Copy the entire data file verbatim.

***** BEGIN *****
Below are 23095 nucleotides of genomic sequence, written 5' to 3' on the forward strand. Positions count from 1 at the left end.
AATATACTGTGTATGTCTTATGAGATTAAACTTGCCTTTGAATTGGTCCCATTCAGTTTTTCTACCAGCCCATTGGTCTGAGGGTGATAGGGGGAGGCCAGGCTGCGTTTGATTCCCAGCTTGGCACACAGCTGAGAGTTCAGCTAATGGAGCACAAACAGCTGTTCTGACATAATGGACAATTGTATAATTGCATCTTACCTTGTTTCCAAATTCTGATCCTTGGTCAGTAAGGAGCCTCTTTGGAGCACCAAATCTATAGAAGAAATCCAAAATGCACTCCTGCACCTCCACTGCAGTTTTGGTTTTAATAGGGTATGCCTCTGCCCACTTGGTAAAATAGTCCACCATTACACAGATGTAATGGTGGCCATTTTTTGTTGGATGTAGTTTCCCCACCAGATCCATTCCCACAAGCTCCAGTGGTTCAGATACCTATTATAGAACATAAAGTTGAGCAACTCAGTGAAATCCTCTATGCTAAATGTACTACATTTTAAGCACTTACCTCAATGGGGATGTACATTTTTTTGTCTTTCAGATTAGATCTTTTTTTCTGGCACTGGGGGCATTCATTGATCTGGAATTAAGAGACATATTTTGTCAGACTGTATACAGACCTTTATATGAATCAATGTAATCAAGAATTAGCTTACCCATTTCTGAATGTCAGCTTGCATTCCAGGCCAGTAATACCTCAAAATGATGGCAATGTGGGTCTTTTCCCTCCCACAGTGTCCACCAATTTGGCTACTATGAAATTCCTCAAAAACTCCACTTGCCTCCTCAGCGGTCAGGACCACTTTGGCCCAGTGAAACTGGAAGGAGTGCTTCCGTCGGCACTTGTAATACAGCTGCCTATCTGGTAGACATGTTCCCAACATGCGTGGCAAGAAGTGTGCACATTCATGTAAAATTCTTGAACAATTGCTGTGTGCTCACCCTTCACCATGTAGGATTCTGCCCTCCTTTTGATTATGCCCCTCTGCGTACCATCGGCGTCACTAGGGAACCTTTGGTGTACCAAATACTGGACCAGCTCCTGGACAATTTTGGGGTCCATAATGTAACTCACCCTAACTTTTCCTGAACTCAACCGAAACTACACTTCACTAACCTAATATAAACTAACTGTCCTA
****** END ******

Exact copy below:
Below are 23095 nucleotides of genomic sequence, written 5' to 3' on the forward strand. Positions count from 1 at the left end.
AATATACTGTGTATGTCTTATGAGATTAAACTTGCCTTTGAATTGGTCCCATTCAGTTTTTCTACCAGCCCATTGGTCTGAGGGTGATAGGGGGAGGCCAGGCTGCGTTTGATTCCCAGCTTGGCACACAGCTGAGAGTTCAGCTAATGGAGCACAAACAGCTGTTCTGACATAATGGACAATTGTATAATTGCATCTTACCTTGTTTCCAAATTCTGATCCTTGGTCAGTAAGGAGCCTCTTTGGAGCACCAAATCTATAGAAGAAATCCAAAATGCACTCCTGCACCTCCACTGCAGTTTTGGTTTTAATAGGGTATGCCTCTGCCCACTTGGTAAAATAGTCCACCATTACACAGATGTAATGGTGGCCATTTTTTGTTGGATGTAGTTTCCCCACCAGATCCATTCCCACAAGCTCCAGTGGTTCAGATACCTATTATAGAACATAAAGTTGAGCAACTCAGTGAAATCCTCTATGCTAAATGTACTACATTTTAAGCACTTACCTCAATGGGGATGTACATTTTTTTGTCTTTCAGATTAGATCTTTTTTTCTGGCACTGGGGGCATTCATTGATCTGGAATTAAGAGACATATTTTGTCAGACTGTATACAGACCTTTATATGAATCAATGTAATCAAGAATTAGCTTACCCATTTCTGAATGTCAGCTTGCATTCCAGGCCAGTAATACCTCAAAATGATGGCAATGTGGGTCTTTTCCCTCCCACAGTGTCCACCAATTTGGCTACTATGAAATTCCTCAAAAACTCCACTTGCCTCCTCAGCGGTCAGGACCACTTTGGCCCAGTGAAACTGGAAGGAGTGCTTCCGTCGGCACTTGTAATACAGCTGCCTATCTGGTAGACATGTTCCCAACATGCGTGGCAAGAAGTGTGCACATTCATGTAAAATTCTTGAACAATTGCTGTGTGCTCACCCTTCACCATGTAGGATTCTGCCCTCCTTTTGATTATGCCCCTCTGCGTACCATCGGCGTCACTAGGGAACCTTTGGTGTACCAAATACTGGACCAGCTCCTGGACAATTTTGGGGTCCATAATGTAACTCACCCTAACTTTTCCTGAACTCAACCGAAACTACACTTCACTAACCTAATATAAACTAACTGTCCTA